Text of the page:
For many students, VCE is a means to a very specific end: getting into their chosen University degree. Students that have a very clear idea of what they want to do after school, and who are chasing a specific ATAR score, are inherently motivated to work hard throughout their final years of high school. The unfortunate flipside of this is that, for students who don’t know what they want to do after school, it is often hard to maintain enthusiasm for their VCE studies. Students that assume that the VCE is only a stepping-stone into a degree that bears no other significance in their lives might not work as hard to achieve the best that they’re capable of. Today, I wanted to put the VCE and the ATAR score into context and show that there are many other reasons for working hard during years 11 and 12, apart from just getting into uni.

1. It Builds Confidence

Self confidence is an amazing thing. If you think you can achieve a goal, you are far more likely to work hard towards it. Doing well in VCE doesn’t just give you a good score, it also helps you realise what you can achieve if you work hard. Students that achieve a high ATAR score learn an important lesson: though they might face great difficulties in their lives, they are capable of great things if they put their mind to it.

2. It Teaches You How To Work On Long-Term Goals

Achieving a good ATAR is one of the biggest long-term undertakings of a student’s life. In order to succeed in VCE, you need to plan ahead, sometimes up to two years in the future, and think about what you can do over a long period of time to achieve a larger goal. Thinking in such a long-term way is often very difficult; people are more likely to respond to short-term achievements and find it difficult to work hard towards anything that is not immediately rewarding. Working hard to achieve a long-term goal, such as achieving a good ATAR score, is a valuable experience because it teaches you to plan ahead and work towards something that is truly worthwhile.

3. It Teaches You Time Management Skills

VCE is tough. Students have to juggle up to 6 classes, each of which involves homework, tests, SACS, exams and assignments. Some students crumble under the pressure; others flourish and develop excellent time management skills. Guess what? These skills don’t stop being useful as soon as you graduate. If you can learn how to manage all of your classes in an efficient and effective way throughout VCE, then you have developed time management skills that will help you throughout your entire life!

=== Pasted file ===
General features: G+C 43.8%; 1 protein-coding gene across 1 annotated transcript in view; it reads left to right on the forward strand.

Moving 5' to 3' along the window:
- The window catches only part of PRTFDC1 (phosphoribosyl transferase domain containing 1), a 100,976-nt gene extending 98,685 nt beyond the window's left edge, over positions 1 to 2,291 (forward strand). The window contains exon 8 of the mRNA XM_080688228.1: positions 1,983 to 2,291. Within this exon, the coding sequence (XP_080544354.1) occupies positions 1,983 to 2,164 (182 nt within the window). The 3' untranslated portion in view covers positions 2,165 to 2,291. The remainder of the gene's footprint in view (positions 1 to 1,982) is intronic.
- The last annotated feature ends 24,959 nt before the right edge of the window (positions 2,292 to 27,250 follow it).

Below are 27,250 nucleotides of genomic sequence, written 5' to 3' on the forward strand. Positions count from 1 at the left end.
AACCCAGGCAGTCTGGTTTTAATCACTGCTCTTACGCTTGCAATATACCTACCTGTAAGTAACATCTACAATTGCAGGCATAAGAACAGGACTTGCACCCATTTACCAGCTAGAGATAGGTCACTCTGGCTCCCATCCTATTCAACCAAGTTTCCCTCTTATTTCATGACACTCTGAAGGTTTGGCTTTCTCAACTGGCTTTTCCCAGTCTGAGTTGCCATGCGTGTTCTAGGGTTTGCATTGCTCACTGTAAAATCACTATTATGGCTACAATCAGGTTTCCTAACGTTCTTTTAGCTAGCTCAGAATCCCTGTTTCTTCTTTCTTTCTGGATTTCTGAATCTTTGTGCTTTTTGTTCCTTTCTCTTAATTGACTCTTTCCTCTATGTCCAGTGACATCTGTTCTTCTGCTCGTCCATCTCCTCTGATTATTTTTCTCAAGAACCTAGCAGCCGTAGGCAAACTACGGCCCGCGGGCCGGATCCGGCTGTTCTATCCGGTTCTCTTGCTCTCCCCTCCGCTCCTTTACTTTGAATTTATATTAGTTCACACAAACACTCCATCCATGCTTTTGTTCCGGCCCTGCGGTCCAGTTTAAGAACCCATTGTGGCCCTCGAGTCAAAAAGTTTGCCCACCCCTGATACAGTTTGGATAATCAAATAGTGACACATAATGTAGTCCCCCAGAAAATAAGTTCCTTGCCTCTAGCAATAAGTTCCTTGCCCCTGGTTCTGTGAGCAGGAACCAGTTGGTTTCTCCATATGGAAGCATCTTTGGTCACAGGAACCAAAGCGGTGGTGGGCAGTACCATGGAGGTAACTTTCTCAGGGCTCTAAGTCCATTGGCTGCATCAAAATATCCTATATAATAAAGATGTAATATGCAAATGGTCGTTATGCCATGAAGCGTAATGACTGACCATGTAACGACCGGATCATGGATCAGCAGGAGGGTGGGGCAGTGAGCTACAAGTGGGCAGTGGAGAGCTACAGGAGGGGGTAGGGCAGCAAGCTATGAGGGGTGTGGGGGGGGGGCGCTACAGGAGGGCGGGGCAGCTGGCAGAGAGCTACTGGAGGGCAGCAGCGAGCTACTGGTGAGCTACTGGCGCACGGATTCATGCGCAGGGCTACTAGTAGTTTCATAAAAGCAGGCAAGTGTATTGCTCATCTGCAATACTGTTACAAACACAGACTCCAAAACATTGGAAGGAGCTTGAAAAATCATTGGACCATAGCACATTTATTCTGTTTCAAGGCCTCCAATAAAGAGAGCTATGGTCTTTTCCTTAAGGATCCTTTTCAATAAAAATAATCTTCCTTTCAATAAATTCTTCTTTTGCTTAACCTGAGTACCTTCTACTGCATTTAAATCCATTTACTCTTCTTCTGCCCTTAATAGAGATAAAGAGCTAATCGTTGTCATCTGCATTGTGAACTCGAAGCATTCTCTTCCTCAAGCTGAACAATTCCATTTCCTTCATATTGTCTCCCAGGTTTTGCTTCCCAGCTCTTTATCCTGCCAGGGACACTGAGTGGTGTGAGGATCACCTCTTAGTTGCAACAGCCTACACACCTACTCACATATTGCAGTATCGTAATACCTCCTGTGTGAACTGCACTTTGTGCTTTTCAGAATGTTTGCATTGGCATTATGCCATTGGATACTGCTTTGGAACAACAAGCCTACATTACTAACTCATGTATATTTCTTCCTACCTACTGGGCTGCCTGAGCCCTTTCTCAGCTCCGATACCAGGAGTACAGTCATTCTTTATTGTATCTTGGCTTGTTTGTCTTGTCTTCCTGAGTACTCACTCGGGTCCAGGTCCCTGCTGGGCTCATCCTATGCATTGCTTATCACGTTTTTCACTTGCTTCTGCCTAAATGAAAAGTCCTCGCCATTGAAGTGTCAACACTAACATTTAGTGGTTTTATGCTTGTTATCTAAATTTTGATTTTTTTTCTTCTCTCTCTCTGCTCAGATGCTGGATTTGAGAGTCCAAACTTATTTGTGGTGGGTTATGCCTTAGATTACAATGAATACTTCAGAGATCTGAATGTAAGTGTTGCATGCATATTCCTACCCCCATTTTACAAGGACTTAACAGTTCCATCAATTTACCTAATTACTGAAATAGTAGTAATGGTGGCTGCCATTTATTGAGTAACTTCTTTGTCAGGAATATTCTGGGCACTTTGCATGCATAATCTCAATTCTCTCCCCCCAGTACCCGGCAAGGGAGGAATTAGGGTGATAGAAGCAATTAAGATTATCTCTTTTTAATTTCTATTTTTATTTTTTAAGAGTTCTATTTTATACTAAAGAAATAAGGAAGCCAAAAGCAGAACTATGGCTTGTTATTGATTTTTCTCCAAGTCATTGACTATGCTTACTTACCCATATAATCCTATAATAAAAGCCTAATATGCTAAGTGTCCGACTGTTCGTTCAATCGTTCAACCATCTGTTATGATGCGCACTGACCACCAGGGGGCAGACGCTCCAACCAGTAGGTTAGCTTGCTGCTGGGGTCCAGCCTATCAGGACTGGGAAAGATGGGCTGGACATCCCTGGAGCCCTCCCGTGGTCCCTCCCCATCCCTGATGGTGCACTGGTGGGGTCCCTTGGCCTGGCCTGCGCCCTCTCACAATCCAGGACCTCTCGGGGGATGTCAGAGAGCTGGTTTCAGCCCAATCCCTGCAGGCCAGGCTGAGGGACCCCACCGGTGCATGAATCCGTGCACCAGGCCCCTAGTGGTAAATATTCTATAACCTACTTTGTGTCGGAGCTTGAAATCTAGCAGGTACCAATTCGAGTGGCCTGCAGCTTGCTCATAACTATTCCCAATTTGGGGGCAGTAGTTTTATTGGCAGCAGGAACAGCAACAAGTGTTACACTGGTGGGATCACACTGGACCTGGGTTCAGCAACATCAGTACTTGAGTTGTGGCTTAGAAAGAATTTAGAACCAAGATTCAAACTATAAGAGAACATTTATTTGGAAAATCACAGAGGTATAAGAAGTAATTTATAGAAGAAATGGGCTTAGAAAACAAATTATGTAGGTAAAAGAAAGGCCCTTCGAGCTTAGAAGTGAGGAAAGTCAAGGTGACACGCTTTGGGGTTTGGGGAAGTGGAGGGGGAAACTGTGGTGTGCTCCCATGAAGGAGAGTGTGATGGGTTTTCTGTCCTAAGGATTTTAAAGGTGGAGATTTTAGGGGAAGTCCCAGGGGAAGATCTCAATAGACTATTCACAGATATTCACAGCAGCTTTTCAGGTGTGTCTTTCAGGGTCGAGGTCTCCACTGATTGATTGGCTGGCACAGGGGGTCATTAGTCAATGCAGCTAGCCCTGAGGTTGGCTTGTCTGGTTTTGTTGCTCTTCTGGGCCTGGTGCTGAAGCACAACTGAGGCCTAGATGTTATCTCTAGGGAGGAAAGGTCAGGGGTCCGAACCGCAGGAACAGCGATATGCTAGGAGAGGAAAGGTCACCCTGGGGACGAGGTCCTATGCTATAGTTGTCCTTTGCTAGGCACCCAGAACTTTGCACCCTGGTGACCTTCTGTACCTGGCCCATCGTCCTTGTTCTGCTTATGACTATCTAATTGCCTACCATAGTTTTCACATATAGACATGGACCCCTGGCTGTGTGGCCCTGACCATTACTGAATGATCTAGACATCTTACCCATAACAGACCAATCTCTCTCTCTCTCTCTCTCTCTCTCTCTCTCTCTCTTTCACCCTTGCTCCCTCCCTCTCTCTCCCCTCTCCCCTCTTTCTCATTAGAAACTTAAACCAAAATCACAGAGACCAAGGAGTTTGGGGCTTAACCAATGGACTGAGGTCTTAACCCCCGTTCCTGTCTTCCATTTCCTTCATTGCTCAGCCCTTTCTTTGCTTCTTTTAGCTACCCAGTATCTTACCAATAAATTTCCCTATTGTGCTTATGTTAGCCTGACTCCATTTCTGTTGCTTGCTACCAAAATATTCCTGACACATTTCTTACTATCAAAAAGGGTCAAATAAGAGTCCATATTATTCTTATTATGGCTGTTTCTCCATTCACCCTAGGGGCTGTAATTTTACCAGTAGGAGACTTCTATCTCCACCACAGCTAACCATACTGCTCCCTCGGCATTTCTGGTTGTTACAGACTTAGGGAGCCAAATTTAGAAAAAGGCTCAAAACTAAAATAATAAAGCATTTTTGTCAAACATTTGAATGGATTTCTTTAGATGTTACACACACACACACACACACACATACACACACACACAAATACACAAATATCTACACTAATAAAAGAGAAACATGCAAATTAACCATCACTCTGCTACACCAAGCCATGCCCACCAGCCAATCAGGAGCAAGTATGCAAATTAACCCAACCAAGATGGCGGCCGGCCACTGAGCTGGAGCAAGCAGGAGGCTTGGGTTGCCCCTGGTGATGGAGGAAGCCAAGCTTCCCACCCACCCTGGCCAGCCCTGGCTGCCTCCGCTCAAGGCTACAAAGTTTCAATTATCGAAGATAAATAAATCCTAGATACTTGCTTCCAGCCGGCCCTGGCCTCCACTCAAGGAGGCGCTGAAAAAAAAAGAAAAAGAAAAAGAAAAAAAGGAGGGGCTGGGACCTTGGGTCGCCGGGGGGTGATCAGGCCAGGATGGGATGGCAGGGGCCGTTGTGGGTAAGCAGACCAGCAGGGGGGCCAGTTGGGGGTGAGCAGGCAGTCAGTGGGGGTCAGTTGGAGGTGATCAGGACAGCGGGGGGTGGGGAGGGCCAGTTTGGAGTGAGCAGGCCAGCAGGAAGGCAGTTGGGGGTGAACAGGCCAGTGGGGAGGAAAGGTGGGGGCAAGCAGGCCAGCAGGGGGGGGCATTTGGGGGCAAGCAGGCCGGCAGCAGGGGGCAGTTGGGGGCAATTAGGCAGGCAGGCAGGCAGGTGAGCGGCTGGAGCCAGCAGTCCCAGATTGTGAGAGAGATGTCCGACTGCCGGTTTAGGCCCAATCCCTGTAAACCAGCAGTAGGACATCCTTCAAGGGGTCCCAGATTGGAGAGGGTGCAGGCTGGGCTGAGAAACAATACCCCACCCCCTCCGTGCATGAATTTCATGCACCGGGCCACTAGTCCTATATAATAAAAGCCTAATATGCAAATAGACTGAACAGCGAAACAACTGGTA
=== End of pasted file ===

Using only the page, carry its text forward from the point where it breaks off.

4. It Opens Up Unexpected Job Prospects

When you are in university, you may have to find a job to support yourself. Some of these jobs are rewarding; some are not. Some pay well; some do not. Often a good ATAR score can make the difference between finding work as a poorly-paid dishwasher and landing a rewarding part time position in an office or as a tutor. These positions often require you to show your ability to work hard to achieve goals, and a high ATAR score is the perfect way to demonstrate this to your potential employers. When in university, you might not have the time to create the perfect resume though. You may find that you need support from some professional resume writers, like those at They will be able to help you create a great resume to make it easier to secure a new career prospect.

5. It Provides Useful Knowledge

One of the biggest myths of high school is that, once you have left school, you will never use the information that you have learned again. This is absolutely false. While you may never again be tested on quadratic equations or asked to recall passages from Shakespeare, many of the skills that you develop throughout VCE will prove to be invaluable both at University and in your future careers. Students who work hard at developing their skills in foreign languages, critical thinking, mathematical operations, reading and essay and report writing will have a natural advantage in whatever field they pursue later in life.

What are some other reasons why it is important to work hard in your VCE? Comment down below!